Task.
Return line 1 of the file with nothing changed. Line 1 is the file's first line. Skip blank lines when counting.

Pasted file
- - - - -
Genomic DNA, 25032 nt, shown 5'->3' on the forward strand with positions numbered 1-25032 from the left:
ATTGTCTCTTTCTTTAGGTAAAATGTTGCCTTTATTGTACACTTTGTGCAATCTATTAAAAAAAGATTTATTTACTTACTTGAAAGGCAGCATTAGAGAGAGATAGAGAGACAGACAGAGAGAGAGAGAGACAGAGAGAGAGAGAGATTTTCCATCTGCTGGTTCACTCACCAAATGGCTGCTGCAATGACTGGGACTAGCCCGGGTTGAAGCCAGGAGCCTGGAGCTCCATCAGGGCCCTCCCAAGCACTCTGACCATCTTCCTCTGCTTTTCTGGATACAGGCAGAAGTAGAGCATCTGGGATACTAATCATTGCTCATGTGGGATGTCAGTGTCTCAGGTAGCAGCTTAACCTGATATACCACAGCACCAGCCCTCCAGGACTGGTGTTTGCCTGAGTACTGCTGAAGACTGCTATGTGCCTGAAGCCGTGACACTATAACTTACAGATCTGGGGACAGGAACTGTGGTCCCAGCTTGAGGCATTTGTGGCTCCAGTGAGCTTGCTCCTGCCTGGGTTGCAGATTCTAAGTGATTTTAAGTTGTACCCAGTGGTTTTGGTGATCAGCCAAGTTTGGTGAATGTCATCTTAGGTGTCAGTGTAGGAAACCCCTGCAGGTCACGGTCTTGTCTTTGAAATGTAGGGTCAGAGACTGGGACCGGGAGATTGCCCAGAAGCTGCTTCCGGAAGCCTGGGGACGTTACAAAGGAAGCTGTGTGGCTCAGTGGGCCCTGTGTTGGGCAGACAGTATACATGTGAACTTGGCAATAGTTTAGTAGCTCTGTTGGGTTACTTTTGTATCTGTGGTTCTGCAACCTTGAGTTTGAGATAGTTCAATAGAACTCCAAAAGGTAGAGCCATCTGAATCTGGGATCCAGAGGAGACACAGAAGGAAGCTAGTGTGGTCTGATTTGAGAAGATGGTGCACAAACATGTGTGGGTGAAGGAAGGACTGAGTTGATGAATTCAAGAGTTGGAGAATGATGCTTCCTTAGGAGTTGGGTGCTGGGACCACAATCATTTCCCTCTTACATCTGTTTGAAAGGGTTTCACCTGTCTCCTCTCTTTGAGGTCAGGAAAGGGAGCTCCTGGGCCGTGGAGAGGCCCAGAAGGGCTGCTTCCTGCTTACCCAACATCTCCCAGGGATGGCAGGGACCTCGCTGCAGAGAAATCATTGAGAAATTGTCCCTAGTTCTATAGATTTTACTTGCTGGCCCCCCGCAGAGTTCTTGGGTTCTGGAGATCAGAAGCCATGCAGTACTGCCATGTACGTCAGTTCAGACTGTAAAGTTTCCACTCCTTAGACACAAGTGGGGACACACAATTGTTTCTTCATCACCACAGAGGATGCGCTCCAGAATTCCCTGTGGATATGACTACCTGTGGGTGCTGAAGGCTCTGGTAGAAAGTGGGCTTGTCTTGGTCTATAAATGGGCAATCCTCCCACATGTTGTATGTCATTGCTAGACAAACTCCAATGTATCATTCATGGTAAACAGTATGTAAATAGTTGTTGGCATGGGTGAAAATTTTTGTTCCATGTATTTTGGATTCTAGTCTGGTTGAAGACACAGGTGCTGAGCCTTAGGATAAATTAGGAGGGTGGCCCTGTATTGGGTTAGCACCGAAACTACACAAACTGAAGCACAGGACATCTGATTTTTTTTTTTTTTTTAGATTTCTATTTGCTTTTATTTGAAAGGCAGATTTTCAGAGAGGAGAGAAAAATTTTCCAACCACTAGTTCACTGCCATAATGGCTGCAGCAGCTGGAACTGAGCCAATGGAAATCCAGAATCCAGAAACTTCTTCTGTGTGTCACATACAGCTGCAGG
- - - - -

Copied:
Genomic DNA, 25032 nt, shown 5'->3' on the forward strand with positions numbered 1-25032 from the left: